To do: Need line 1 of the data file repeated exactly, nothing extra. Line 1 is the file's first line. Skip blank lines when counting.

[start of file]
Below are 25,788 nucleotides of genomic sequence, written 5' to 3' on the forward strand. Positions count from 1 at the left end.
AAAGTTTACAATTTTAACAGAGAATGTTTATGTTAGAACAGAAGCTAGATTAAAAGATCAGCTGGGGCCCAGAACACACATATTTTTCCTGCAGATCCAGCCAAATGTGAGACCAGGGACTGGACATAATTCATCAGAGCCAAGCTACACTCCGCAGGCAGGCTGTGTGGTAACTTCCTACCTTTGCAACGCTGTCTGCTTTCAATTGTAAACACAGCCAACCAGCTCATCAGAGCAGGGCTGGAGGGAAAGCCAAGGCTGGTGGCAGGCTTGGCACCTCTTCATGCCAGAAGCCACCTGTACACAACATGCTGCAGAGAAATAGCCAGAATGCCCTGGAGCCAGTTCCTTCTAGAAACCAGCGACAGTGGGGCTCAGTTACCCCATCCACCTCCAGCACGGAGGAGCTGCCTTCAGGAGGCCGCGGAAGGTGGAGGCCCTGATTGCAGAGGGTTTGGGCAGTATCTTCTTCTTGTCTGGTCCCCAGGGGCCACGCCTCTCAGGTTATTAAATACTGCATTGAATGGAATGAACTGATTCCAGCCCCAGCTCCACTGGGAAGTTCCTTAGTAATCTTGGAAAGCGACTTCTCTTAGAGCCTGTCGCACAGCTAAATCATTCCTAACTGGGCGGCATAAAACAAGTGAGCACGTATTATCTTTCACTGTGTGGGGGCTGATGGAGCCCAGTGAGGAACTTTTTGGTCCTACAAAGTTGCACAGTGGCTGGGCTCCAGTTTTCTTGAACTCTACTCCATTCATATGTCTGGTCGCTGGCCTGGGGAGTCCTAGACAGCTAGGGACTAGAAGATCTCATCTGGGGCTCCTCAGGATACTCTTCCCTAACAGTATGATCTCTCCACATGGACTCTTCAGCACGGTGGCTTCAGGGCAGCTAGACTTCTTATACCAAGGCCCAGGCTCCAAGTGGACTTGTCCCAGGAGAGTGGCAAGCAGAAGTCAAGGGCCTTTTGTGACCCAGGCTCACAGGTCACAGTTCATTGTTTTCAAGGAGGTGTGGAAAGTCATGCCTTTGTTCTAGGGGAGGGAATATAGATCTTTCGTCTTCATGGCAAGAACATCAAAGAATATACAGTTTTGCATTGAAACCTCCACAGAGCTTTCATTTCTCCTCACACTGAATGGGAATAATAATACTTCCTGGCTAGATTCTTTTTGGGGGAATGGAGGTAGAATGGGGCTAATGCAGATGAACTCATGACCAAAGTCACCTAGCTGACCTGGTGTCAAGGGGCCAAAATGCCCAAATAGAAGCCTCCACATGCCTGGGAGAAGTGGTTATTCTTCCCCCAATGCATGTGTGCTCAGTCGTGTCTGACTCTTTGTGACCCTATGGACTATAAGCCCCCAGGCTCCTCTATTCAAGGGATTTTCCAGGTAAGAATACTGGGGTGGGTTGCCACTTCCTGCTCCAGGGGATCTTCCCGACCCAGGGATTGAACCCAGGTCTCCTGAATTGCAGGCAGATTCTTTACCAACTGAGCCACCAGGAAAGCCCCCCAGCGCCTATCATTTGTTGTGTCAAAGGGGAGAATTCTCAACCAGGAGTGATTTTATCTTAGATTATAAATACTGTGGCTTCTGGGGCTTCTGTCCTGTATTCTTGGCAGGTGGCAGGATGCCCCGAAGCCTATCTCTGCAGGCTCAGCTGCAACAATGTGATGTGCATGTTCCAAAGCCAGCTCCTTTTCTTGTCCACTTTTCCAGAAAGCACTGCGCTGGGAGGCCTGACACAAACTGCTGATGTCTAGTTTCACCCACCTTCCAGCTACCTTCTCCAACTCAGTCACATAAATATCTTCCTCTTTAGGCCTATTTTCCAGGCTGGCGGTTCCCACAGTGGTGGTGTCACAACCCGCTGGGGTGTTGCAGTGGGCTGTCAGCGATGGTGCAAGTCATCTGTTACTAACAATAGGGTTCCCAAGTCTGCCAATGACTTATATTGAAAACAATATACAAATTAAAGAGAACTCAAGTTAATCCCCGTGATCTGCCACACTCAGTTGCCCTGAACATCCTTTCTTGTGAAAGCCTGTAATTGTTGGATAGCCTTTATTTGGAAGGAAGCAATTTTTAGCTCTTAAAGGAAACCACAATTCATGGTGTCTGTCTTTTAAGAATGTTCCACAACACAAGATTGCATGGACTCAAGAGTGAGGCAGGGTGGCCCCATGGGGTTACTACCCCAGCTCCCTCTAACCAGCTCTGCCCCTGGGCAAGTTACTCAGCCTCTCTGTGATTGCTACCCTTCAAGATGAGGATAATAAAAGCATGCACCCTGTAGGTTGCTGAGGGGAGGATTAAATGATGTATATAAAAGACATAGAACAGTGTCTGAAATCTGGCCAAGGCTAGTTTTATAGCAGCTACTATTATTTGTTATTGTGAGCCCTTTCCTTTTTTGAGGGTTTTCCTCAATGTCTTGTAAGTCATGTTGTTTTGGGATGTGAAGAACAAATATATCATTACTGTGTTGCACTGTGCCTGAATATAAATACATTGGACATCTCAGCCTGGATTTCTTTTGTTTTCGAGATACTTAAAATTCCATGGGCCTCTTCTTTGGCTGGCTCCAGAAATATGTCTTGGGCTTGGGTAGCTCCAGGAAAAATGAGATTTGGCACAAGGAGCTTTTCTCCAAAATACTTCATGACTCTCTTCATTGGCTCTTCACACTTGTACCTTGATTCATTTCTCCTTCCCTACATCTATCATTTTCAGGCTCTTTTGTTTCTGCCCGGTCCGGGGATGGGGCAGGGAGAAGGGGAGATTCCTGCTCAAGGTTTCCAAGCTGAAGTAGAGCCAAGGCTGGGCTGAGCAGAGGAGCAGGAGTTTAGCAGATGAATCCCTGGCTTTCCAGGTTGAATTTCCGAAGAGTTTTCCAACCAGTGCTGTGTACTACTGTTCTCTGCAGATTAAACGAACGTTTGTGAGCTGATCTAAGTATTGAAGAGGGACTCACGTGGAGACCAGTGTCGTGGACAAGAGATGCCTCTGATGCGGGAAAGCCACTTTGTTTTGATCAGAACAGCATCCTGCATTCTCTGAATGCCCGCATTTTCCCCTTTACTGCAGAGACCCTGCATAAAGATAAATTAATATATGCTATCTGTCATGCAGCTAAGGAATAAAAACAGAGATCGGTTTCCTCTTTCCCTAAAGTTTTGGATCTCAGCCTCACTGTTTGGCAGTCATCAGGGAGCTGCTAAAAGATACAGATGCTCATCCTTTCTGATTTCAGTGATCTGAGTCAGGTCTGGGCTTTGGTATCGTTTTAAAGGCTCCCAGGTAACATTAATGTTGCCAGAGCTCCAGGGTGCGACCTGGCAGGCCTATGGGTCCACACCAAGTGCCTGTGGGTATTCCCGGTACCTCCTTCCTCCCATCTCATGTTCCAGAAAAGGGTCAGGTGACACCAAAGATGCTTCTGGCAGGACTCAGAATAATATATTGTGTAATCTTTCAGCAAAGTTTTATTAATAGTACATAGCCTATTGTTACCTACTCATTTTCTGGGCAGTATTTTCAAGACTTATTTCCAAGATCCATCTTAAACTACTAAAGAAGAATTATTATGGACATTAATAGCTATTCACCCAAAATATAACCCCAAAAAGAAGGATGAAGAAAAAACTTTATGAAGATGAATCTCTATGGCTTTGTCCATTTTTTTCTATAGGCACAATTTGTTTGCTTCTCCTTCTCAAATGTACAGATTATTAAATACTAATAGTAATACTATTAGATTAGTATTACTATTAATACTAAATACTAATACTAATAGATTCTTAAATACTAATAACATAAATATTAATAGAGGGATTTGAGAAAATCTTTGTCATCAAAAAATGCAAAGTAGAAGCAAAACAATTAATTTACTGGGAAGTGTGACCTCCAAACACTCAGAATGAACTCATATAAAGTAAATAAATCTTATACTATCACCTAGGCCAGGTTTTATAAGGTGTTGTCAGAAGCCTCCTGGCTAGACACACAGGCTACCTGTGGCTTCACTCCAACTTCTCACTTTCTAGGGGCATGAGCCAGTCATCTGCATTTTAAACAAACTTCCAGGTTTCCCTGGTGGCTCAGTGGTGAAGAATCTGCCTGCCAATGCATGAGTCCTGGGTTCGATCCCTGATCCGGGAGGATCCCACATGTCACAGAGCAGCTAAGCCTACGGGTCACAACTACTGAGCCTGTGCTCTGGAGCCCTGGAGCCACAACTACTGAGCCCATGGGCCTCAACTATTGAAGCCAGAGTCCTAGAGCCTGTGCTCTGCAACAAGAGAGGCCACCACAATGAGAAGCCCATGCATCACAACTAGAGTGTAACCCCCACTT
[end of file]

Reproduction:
Below are 25,788 nucleotides of genomic sequence, written 5' to 3' on the forward strand. Positions count from 1 at the left end.